By Chris Myson
After all the pre-match talk of Luis Suarez's fitness and Edinson Cavani's ability to take centre stage, it was Joel Campbell who thrust himself into the limelight to blow World Cup Group D wide open.
The Costa Rica forward provided a goal and an assist as the largely written-off Central Americans came from behind to leave Uruguay - touted as tournament dark horses by some - very much second best.
Few would have expected the starlet, who is owned by Arsenal and spent last season on loan at Olympiakos (his third temporary home in as many seasons), to be the talking point but his virtuoso display will not only have alerted Italy and England, whom he will face in his next two matches, to his abilities but also Arsene Wenger, who may be keen to give him the opportunity to provide backup to Olivier Giroud next season.
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Against Uruguay he proved equally decisive. After rocketing a long-range sighter just wide in the first half, in the second period he was insatiable and unstoppable.
With his side trailing 1-0, Campbell controlled a lofted ball into the box on his chest and dispatched his finish unnerringly past Fernando Muslera and into the net. From there, he displayed drive, close control and powerful running and, after Oscar Duarte put his side ahead, he slid in Marcos Urrena with a neat through-ball to clinch the victory.
Campbell can expect his movements to be heavily scrutinised from now on but he has quietly been growing in stature and influence as a player ever since he was plucked from relative obscurity by Arsenal in 2011.
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The Frenchman said at the time: "Joel is a young prospect. He has talent and he can play on the right, on the left or more centrally. We have taken a gamble on him but, from what we have seen so far, it is one that is worth taking."
Until his recent breakout displays, though, Campbell had been on an unconventional career journey. Immediately after signing for Arsenal without a British work permit, the wide attacker's first move was to France, where he joined top-flight club Lorient for a battle against Ligue 1 relegation.
Campbell did not make an immediate impression and endured a mixed campaign. His whole spell yielded just four goals in 27 appearances but he did grow in stature as the season progressed, producing some effective performances. His pace and direct style meant that he was often a particularly useful weapon when he came off the bench.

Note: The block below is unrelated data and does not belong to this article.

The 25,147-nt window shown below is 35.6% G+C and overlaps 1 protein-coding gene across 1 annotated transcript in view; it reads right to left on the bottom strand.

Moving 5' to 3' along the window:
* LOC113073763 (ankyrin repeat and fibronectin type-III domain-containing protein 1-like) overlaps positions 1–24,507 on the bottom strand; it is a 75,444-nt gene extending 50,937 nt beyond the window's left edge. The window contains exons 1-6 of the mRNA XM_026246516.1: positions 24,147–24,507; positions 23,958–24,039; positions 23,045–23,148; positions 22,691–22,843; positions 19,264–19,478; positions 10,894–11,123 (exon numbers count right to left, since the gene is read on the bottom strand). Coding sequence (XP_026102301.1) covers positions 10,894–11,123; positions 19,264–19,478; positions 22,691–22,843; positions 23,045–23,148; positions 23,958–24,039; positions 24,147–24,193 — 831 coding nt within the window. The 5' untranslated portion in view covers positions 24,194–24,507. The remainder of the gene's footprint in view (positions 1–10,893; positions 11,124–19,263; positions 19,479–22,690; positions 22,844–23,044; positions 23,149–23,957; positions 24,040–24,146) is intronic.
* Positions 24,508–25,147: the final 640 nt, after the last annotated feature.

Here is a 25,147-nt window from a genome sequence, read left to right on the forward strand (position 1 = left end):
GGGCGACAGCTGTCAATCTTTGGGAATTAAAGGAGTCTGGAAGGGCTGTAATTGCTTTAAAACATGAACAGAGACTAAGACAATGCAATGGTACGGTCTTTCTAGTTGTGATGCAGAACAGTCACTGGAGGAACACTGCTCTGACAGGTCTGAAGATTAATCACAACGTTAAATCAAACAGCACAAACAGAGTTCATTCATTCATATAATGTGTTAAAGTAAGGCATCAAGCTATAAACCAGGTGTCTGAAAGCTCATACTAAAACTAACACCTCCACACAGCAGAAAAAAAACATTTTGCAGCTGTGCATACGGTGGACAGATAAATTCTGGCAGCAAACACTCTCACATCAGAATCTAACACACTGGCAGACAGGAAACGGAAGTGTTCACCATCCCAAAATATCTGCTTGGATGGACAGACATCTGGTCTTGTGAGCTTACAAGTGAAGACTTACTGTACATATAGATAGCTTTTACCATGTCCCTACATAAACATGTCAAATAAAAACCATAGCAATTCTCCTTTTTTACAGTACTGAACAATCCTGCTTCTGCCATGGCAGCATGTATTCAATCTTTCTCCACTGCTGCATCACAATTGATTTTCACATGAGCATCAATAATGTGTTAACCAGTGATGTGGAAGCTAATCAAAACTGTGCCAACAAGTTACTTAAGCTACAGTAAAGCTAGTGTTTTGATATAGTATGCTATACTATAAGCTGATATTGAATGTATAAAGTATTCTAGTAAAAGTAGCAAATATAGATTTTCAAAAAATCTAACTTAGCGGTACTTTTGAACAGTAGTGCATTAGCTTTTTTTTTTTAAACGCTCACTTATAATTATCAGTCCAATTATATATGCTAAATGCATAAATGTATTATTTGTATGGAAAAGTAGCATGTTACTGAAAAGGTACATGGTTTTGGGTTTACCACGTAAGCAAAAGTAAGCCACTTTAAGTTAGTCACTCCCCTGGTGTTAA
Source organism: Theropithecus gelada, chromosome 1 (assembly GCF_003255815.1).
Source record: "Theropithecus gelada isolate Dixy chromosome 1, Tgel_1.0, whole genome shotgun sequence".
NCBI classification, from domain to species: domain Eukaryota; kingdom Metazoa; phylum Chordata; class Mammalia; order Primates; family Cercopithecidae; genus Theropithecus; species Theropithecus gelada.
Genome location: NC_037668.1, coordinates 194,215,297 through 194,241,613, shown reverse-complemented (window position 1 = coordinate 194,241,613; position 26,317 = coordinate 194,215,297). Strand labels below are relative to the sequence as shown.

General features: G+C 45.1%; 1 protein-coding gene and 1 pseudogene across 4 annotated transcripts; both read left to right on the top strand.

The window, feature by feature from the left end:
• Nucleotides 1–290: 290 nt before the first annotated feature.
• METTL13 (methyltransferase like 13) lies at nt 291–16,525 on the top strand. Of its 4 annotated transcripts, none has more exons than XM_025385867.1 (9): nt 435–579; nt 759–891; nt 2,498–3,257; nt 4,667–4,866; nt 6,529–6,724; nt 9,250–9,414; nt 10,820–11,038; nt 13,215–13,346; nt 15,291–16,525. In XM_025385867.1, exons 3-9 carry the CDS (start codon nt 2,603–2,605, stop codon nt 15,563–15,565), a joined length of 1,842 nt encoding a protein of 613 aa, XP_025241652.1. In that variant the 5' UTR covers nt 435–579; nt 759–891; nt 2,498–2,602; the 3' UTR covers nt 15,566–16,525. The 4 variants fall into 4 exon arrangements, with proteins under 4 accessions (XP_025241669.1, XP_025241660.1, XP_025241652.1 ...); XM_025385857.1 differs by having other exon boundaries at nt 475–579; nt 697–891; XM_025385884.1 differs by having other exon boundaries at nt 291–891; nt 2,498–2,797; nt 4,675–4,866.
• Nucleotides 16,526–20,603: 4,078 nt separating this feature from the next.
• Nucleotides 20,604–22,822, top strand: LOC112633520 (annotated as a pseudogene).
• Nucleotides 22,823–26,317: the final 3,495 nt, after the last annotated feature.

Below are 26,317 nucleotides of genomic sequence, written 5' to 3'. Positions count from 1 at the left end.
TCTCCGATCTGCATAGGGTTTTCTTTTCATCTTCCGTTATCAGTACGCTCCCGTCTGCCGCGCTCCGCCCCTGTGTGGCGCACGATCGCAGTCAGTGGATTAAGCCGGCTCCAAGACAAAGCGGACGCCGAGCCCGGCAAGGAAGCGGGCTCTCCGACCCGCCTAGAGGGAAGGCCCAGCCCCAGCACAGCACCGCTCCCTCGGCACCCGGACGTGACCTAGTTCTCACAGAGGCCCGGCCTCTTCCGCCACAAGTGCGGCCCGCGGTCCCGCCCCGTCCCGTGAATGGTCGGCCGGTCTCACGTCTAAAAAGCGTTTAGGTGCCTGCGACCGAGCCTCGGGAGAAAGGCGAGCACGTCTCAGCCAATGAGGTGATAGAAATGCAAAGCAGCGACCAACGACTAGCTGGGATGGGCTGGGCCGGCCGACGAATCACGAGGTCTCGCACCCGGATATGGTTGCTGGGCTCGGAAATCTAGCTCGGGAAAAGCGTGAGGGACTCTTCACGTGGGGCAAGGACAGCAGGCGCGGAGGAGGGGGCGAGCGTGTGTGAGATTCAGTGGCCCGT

|"Joel is a young prospect. He has talent and he can play right, left or centrally. We have taken a gamble on him but, it is one worth taking"
- Arsene Wenger
The following year saw Campbell take another step up the ladder. He was sent out on loan again, this time to Real Betis in Spain, providing him with a chance to sample La Liga.
His season in Seville followed a familiar trend but, by the second half of the campaign, he had become a crucial component of a side who impressively finished seventh under Pepe Mel.
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"As soon as Arsenal came in I wanted to join them and I believe I am ready to play for Arsenal next season," he declared after his impressive display against United in the Champions League.
"I know I have the capacity to play there. I am only waiting for the opportunity. With hard work I know I can get there."
Campbell's flashes of talent are now being honed into more consistent displays and now the world at large have been made well aware of his capabilities. His exploits may well persuade Wenger that the time has come to judge first-hand whether his gamble really will pay off by giving him the chance to star in Arsenal's first team.